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Ken Bloom | USLHC | USA

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Not a cabling exercise

Despite all of our high-minded talk about new physics discoveries, lots of nitty-gritty work has to be done in the trenches. The day to day work of particle physics can typically be characterized either as a cabling exercise (building the detectors) or a bookkeeping exercise (analyzing the data). Since most of the other bloggers are writing about their cabling exercises, I’ll write a bit about a bookkeeping exercise.

The Tier-2 computing site that I help to manage currently hosts about 150 TB of data, in about 200 datasets, which in turn consist of about 135,000 individual files. These files are in turn spread over many different disks in about 20 different storage servers. When someone submits a job to our site, they specify which files they want to analyze. We have to then locate those files and make sure the jobs can actually work on them. Bookkeeping, indeed.

When we copy datasets here from Tier-1 sites, we use a tool that looks up a database of what files exist and where they exist, and then tries to transfer all of those files here.  This transfer tool, called PhEDEx (a name both beautiful and horrible), then records which files are at our site.  It also writes this information into a different record that a tool called DBS can look at.  When users submit jobs, they check against DBS to locate datasets.  So, this means that PhEDEx needs to be in synch with DBS (and vice-versa), or else user jobs will come here and look for data files that we don’t have.  And of course what is actually on the disk needs to be consistent with what PhEDEx thinks we have on disk.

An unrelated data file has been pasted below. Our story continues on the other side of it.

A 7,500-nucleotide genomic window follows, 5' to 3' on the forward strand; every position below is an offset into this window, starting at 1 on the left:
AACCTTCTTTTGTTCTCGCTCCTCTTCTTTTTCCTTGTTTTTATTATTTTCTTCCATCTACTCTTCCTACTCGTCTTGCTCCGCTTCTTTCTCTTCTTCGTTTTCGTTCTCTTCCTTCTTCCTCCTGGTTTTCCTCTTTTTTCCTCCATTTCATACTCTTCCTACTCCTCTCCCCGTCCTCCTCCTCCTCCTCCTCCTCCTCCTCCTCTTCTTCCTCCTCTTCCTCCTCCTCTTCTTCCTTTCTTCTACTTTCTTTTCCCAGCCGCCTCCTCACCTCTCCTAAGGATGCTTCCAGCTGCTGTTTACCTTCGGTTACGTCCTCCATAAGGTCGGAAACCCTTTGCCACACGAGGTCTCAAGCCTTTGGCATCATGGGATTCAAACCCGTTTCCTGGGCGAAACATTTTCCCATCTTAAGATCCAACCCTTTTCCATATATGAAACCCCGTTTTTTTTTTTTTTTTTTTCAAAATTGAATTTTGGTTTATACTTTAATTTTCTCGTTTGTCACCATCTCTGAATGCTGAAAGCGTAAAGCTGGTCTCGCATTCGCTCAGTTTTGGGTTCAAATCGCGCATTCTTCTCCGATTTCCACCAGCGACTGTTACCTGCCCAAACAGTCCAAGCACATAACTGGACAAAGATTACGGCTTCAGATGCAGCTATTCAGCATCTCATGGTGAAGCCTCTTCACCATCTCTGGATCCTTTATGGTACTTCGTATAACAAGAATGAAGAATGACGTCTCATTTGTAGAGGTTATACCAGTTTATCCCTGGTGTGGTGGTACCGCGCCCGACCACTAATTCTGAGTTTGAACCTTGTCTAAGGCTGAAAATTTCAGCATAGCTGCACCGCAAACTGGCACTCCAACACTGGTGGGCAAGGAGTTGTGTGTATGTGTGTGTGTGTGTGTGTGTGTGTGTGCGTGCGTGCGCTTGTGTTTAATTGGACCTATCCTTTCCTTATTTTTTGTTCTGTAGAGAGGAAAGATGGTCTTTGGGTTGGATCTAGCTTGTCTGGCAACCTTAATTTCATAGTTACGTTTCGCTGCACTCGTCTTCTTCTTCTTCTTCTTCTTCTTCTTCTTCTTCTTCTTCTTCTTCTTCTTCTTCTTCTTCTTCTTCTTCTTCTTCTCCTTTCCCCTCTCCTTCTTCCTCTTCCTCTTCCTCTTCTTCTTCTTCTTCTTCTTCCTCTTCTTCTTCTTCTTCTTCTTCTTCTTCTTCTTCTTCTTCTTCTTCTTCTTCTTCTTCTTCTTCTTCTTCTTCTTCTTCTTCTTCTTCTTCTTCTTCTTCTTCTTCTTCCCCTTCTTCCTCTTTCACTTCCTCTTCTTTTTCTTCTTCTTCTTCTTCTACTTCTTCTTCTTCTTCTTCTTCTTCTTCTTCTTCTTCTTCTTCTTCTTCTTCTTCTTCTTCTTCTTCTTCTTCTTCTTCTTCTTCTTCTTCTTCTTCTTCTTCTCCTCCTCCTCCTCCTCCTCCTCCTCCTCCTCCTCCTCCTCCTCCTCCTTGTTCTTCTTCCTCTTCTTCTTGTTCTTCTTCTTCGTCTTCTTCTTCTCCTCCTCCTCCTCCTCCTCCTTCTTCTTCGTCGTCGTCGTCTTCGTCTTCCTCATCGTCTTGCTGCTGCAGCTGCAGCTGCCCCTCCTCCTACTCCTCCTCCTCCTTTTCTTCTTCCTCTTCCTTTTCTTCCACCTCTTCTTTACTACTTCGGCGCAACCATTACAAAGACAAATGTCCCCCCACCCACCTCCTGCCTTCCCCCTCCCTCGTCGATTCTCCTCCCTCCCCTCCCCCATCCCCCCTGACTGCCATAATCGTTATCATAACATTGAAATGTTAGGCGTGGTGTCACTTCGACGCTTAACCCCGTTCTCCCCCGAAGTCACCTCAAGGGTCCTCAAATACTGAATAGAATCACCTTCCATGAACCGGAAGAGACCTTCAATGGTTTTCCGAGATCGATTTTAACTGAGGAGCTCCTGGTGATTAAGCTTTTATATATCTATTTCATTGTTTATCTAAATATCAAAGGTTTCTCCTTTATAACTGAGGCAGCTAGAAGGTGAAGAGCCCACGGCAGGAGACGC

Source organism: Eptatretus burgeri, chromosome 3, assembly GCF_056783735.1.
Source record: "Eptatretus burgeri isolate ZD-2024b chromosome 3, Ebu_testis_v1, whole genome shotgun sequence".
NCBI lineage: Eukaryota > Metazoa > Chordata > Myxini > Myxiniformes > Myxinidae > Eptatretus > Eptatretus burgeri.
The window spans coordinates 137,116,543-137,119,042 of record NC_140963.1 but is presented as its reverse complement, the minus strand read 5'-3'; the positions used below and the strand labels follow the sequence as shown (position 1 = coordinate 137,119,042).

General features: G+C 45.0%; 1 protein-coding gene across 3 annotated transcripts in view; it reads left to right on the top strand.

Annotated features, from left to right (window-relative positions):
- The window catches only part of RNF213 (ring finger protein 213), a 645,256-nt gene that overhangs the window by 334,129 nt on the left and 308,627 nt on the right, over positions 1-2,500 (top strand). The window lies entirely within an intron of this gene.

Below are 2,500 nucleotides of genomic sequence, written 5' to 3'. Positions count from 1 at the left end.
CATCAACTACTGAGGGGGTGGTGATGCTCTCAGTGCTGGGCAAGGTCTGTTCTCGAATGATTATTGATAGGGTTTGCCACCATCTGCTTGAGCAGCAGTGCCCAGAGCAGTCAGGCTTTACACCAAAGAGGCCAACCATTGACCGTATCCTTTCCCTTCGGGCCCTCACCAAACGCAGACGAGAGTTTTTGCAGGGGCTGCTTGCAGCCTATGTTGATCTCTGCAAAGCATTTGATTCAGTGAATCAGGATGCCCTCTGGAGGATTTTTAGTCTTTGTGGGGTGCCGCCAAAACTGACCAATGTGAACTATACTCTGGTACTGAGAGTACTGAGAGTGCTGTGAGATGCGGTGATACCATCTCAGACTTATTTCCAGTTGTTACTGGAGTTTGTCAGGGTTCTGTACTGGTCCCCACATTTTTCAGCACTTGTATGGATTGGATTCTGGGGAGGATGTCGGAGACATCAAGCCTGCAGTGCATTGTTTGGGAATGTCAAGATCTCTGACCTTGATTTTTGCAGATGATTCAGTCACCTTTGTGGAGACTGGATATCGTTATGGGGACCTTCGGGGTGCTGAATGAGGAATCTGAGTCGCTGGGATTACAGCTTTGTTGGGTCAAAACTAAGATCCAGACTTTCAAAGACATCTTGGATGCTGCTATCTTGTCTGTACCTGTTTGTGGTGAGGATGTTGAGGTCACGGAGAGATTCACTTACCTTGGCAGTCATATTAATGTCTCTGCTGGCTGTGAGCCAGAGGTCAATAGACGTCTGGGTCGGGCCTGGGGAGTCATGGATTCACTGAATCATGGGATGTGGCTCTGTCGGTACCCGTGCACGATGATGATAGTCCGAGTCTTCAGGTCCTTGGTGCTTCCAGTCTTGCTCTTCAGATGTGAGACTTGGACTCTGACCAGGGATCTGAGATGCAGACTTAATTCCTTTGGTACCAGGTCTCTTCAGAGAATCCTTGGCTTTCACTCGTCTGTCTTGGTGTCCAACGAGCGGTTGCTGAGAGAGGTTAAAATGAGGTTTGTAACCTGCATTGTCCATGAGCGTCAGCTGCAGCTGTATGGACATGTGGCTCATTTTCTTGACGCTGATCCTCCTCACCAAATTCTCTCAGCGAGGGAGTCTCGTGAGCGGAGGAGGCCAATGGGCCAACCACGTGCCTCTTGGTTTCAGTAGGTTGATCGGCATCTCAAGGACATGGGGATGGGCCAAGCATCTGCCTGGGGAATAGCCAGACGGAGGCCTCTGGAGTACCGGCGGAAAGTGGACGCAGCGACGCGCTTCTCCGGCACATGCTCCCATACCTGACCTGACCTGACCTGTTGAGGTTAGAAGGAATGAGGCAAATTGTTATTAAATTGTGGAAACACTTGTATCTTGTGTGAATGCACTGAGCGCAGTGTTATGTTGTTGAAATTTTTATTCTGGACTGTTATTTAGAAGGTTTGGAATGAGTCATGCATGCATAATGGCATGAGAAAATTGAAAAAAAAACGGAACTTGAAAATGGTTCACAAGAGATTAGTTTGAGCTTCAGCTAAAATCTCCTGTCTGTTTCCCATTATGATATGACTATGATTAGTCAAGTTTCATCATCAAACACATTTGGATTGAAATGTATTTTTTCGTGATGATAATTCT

This is what I have been chasing around for the last week or so.  We did some careful checking and discovered that PhEDEx thought we had about 2% more files on disk than we actually had.  That might not sound so terrible, but it is 4 TB, not a small amount.  That we got fixed by telling PhEDEx that we didn’t actually have those files; it then went and re-transferred them for us, without incident.  However, PhEDEx and DBS disagree with each other too, I suspect by an even larger amount.  We’re still trying to figure that one out.

I decided that one way to reduce the number of inconsistencies is just to reduce the number of datasets that we host.  Heck, how did we end up with 200 datasets here anyway, and who exactly wanted to use them?  I trolled through a lot of old emails and other records, and now have a picture of how we got here.  What I still need is to be able to understand how actively each dataset is being used.  If no jobs are actually looking at a given dataset, I can delete it without anyone being offended.  (That’s how I got down to the 200 I’m quoting…I was able to knock off the easy ones.)  We need to develop some better tools for this.

All this is nothing compared to trying to understand how the funding that supports this and other work of our research group here actually flows to us.  That’s been another recent project.  It’s a bookkeeping exercise, for sure, but I wouldn’t call it particle physics.

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